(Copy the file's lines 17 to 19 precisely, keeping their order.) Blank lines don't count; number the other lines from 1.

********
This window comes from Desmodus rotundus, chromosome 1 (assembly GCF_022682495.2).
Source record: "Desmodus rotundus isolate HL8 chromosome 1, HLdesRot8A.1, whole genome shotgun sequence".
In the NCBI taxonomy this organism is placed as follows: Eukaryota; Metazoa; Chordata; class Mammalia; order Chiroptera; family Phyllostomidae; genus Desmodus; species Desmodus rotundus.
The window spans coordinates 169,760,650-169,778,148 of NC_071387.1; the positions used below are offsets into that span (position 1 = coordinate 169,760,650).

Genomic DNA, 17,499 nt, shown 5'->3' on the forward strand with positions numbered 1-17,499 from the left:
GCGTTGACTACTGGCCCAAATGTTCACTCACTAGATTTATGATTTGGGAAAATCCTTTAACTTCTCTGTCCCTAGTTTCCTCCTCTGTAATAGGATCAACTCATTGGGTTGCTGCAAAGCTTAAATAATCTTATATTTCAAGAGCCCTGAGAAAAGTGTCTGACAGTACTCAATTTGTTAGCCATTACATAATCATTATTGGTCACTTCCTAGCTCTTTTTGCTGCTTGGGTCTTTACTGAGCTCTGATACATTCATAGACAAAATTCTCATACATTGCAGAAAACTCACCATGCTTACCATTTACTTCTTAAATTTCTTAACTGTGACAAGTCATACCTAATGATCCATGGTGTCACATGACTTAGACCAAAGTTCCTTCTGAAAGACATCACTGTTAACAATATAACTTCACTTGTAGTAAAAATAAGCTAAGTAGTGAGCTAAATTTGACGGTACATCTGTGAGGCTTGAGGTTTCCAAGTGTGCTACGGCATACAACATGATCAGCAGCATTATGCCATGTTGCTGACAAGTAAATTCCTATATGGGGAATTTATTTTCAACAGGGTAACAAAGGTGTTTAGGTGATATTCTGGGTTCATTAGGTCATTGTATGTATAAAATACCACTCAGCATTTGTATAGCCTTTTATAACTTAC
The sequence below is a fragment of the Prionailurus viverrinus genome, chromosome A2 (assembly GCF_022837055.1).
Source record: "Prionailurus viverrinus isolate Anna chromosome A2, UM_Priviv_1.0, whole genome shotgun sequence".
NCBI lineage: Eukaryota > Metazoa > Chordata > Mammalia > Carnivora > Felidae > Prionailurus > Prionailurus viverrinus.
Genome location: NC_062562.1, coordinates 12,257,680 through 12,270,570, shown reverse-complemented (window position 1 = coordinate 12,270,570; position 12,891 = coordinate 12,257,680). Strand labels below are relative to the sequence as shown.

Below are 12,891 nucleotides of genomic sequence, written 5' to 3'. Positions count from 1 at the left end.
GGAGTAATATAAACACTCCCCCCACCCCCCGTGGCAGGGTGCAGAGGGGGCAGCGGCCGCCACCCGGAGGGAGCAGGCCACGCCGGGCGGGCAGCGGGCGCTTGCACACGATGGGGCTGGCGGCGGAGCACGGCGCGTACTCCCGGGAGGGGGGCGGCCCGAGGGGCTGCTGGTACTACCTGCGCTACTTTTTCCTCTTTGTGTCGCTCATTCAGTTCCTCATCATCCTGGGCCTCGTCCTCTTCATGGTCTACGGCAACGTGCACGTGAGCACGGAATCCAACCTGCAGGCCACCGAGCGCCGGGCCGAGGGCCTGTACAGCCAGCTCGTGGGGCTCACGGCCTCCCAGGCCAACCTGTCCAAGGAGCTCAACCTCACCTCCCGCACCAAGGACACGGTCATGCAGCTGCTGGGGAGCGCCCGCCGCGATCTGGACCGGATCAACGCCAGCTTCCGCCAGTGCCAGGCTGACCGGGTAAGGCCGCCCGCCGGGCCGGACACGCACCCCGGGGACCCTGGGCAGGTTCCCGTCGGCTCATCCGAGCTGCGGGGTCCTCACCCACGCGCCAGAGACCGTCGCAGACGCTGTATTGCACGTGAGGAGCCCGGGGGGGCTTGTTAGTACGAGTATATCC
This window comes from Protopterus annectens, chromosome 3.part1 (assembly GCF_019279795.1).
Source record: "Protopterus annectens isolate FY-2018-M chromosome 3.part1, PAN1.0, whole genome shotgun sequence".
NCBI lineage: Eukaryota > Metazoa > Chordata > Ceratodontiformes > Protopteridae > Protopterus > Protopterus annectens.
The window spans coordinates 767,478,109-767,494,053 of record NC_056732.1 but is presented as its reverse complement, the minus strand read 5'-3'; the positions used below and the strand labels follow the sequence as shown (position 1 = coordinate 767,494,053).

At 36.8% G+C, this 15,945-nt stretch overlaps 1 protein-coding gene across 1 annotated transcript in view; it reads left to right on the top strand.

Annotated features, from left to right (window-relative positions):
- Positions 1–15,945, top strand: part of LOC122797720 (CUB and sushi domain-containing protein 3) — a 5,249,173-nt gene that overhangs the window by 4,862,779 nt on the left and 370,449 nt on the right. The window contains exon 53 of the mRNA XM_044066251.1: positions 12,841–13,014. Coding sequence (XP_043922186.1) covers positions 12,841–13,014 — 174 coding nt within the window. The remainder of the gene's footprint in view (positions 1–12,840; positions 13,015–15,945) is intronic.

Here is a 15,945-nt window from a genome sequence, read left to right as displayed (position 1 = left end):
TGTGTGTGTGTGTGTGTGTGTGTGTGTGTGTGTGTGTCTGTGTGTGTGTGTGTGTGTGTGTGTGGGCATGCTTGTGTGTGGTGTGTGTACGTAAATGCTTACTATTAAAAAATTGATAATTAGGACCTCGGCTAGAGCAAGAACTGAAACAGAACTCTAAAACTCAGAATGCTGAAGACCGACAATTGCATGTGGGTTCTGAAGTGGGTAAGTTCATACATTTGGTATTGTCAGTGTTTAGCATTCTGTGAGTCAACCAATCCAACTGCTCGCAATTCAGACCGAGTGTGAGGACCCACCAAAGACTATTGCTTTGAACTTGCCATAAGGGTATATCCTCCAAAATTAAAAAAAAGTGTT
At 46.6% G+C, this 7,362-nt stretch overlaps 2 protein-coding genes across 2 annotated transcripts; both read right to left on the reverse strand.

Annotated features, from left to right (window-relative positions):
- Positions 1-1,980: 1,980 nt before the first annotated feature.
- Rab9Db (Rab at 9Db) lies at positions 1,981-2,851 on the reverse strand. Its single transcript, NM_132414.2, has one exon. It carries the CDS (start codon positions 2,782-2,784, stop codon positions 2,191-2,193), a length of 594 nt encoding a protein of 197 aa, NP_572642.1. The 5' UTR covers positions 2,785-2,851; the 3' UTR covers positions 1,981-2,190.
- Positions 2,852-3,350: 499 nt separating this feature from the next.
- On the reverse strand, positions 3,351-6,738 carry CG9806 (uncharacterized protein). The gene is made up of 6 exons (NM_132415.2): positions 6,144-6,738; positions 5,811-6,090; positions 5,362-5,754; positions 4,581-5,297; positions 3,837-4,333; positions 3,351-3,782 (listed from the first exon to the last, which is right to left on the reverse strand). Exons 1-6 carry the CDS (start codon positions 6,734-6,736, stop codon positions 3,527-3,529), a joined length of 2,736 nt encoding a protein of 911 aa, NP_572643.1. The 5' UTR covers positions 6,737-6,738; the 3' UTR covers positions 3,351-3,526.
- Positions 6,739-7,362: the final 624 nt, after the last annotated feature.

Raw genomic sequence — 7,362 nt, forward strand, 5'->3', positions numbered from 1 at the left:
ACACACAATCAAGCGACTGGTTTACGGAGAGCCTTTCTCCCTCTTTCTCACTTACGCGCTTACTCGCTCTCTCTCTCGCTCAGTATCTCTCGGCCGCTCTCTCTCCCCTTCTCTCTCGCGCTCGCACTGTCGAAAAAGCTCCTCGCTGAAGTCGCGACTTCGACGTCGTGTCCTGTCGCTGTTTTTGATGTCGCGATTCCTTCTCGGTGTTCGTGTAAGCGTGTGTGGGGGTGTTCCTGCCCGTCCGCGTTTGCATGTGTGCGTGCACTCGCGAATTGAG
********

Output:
At 36.8% G+C, this 15,945-nt stretch overlaps 1 protein-coding gene across 1 annotated transcript in view; it reads left to right on the top strand.

Annotated features, from left to right (window-relative positions):
- Positions 1–15,945, top strand: part of LOC122797720 (CUB and sushi domain-containing protein 3) — a 5,249,173-nt gene that overhangs the window by 4,862,779 nt on the left and 370,449 nt on the right. The window contains exon 53 of the mRNA XM_044066251.1: positions 12,841–13,014. Coding sequence (XP_043922186.1) covers positions 12,841–13,014 — 174 coding nt within the window. The remainder of the gene's footprint in view (positions 1–12,840; positions 13,015–15,945) is intronic.